(Paul Lewis)

Anyone who has ever been to Esquimalt Lagoon will be familiar with the numerous pieces of driftwood art that have made the ocean view a destination worth visiting.

Several artists contribute to the works people go there with their family and friends to enjoy, and one of those artists is Paul Lewis.

His specialty is in creating realistic driftwood representations of local birds which are native to the area, but sadly not all who traverse the lagoon’s shoreline are there to enjoy the view. Some people have more nefarious intentions. 

On Tuesday, March 21st, Lewis posted on Facebook that he had added six new creations to the lagoon and only days later, he went to check on them and two were either stolen or damaged by vandals.

“I went back down to try and fix one sculpture that someone tried to steal,” Lewis told Victoria Buzz. “I put that back in place but unfortunately someone stole the little woodpecker.”

“I knew it was going to happen though. People ask,’aren’t you afraid one of these is going to get stolen?’ and I always guarantee they’re going to get stolen this week and sure enough they did,” he laughed. 

But Lewis won’t let the stolen pieces from the past deter him from making more, displaying them and getting better at his craft because of it. He says he always tries to make the most of a bad situation.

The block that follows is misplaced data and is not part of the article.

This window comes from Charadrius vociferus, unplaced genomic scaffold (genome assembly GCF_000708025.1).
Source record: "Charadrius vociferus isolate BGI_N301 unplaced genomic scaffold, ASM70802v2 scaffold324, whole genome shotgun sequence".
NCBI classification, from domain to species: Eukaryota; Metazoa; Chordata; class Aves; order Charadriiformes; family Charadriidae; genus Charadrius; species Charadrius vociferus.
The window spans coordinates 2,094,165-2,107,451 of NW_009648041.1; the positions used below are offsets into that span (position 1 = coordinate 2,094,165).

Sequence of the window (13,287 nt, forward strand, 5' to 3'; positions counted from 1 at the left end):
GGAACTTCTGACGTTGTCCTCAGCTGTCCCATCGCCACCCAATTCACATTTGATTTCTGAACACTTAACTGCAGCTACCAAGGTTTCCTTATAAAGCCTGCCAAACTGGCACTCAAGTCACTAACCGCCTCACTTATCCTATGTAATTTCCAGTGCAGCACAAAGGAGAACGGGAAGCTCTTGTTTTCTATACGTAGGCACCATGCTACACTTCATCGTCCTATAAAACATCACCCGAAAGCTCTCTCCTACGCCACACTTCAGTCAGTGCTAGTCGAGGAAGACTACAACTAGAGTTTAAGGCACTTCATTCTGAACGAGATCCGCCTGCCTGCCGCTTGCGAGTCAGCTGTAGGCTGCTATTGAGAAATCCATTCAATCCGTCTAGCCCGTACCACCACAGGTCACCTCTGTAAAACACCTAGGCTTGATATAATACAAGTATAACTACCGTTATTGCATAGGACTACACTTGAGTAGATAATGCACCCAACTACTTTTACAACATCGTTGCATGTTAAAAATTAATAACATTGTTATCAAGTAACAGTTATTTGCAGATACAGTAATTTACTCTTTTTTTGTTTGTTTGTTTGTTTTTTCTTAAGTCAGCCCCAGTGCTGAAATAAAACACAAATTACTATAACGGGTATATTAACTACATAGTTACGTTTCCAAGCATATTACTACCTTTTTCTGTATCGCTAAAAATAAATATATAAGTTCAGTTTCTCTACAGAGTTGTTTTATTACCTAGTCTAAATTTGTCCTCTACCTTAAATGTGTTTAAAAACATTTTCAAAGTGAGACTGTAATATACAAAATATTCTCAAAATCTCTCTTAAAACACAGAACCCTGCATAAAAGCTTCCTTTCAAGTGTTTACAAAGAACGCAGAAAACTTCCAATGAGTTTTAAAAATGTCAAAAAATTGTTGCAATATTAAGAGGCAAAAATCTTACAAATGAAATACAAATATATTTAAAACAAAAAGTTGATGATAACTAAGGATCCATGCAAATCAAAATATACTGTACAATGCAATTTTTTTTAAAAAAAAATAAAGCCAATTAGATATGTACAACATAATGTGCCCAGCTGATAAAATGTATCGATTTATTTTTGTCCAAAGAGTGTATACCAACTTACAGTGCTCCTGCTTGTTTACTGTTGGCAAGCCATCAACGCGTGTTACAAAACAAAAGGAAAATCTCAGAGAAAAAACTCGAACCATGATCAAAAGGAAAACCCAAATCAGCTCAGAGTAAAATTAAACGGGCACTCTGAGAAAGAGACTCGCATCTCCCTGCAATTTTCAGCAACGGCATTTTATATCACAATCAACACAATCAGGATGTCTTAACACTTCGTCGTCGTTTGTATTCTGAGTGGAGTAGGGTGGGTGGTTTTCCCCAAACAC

“I’ll just make another one and it’s always better, every time they get better,” Lewis said. 

His woodpecker, which was the latest piece stolen, was stolen in a similar way to other pieces he’s created. The driftwood sculpture was fixed to a log from pins in its legs that were ripped out.

Lewis remarked that it doesn’t do anyone any good when one is stolen. It’s not like it’s usable to anyone anymore, according to the artist. 

The incident was not reported by Lewis to the police because he said it’s pointless without any leads, and there is nothing they can do. 

“Unless someone sees somebody, and I have names and photographs, there’s nothing they can do.”

Other works of Lewis’ can be seen along the Garry Oak trail that at the Juan De Fuca Recreation Centre where he has 13 “whimsical bird sculptures,” he has a Sasquatch at a grocery store in East Sooke and he has an incomplete project he is testing in the wind now — a memorial to his son who passed away. 

“My son passed away in March of last year so I did a big memorial piece for him and there’s a big eagle nest with a baby eagle representing him and his ashes are in the eagle,” explained Lewis. 

He is working on an eagle to add to the nest for every member of his family including himself, a mother eagle and a brother eagle. 

Overall, Lewis is annoyed by the latest theft, but he is determined to improve his craft because of it.

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